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Keith Morrow: "Teachers are only part of the solution and we cannot expect successful outcomes by simply adding to their responsibilities"

Head responds to divisive #teachersmake recruitment ad

Following Government teacher recruitment ad, Elms Junior School head says we should 'value teachers to keep them'

Posted by Stephanie Broad | November 27, 2015 | People, policy, politics

Keith Morrow, Headmaster at The Elms Junior School and Nursery which is the junior school to Trent College, says headlines around teacher retention and recruitment hide a much more complex picture, that differs across regions and the entire education sector.  

Morrow has revealed his five-point ‘wish list’ to restore teaching as an attractive and valued career proposition, after the launch of a new Government TV campaign to address the current teacher shortage crisis last month. 

In September, Ofsted warned the number of people entering teacher training had fallen 17% - almost a fifth - over the past five years. This is against a backdrop of higher teacher demand, with predictions that pre-16 pupil numbers are likely to increase from 7.24m in 2015 to 7.85m in 2020. 

The new Government advert aims to attract a ‘new generation of passionate and gifted teachers’ and encourage more applications, saying that 35,000 trainee teachers need to be recruited every year. But Mr Morrow believes unless there is cultural change in attitudes towards, and appreciation of, the teaching profession then issues with retention will remain. 

He said: “Having spent the last 15 years as a Head in three very different types of schools, I can identify in some ways with the strains and stresses on teachers. Schools, and therefore teachers, have become responsible for putting right society’s ills, from cooking healthy meals to the radicalisation of young people. 

“But if we want to raise academic standards and achieve success, we have to realise teachers are only part of the solution and we cannot expect successful outcomes by simply adding to their responsibilities.”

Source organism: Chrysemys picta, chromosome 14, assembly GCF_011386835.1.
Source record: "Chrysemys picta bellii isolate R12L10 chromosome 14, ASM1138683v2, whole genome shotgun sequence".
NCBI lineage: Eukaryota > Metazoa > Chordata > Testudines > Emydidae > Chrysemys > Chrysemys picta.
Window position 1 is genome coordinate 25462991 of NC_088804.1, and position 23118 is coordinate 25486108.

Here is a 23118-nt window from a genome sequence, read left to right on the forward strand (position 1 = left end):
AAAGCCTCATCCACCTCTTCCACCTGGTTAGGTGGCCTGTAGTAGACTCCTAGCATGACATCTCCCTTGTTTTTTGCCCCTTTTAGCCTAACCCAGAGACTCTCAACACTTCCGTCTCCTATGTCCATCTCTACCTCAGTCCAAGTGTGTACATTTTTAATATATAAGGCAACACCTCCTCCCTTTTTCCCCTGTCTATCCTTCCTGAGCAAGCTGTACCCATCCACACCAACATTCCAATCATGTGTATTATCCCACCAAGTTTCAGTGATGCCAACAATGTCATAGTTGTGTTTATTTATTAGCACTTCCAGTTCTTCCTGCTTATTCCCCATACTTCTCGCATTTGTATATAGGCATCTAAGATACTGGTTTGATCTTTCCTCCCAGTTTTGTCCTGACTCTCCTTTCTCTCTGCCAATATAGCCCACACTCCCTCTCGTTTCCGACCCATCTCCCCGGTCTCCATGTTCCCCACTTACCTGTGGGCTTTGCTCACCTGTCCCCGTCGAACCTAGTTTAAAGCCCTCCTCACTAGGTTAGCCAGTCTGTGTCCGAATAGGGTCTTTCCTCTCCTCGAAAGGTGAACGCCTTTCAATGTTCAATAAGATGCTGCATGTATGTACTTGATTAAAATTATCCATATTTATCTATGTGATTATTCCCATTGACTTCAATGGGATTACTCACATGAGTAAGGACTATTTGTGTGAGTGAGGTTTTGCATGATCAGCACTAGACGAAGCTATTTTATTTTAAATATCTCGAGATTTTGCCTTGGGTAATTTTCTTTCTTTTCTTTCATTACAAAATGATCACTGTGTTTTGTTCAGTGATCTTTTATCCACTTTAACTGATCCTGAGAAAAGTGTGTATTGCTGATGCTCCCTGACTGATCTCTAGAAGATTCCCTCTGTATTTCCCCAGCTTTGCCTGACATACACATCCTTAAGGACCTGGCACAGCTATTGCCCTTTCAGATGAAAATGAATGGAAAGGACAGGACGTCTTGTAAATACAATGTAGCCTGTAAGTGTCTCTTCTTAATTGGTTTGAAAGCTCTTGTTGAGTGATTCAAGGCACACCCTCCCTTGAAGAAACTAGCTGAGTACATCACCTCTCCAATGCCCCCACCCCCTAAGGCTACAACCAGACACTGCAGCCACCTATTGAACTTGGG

The wish list includes celebrating teaching, with everyone in the profession talking up the wonderful aspects of their jobs; the differences they can make to young people’s lives, the joy of working with inquisitive young minds, the rewards of helping young people achieve their dreams.

He believes the teaching profession and those working in schools should be rewarded with more attractive salaries to make teachers feel valued and to improve their status in society, while supporting and resourcing teaching to enable teachers to succeed, for example in relation to class sizes, SEN support services and English skills programmes for pupils for whom English is a second language, is paramount.

Mr Morrow also insists teachers, parents and society have to be more realistic about what can be achieved in a classroom and that reform of the inspection regime, to include peer review and to get away from what he describes as the ‘blame culture’ of inspection, is key. He added: “Whatever the sector, primary or secondary, independent or state, it is in our common interest to ensure that retaining the best teachers and recruiting new bright young minds into the profession is given the prominence it deserves. Discussions on what more we can do to attract and retain the most committed and talented individuals into the profession are healthy. 

“Despite the challenges, if I were choosing my career again, without a doubt I’d still enter the teaching profession and encourage others to give it serious consideration. There is no job like it!”    

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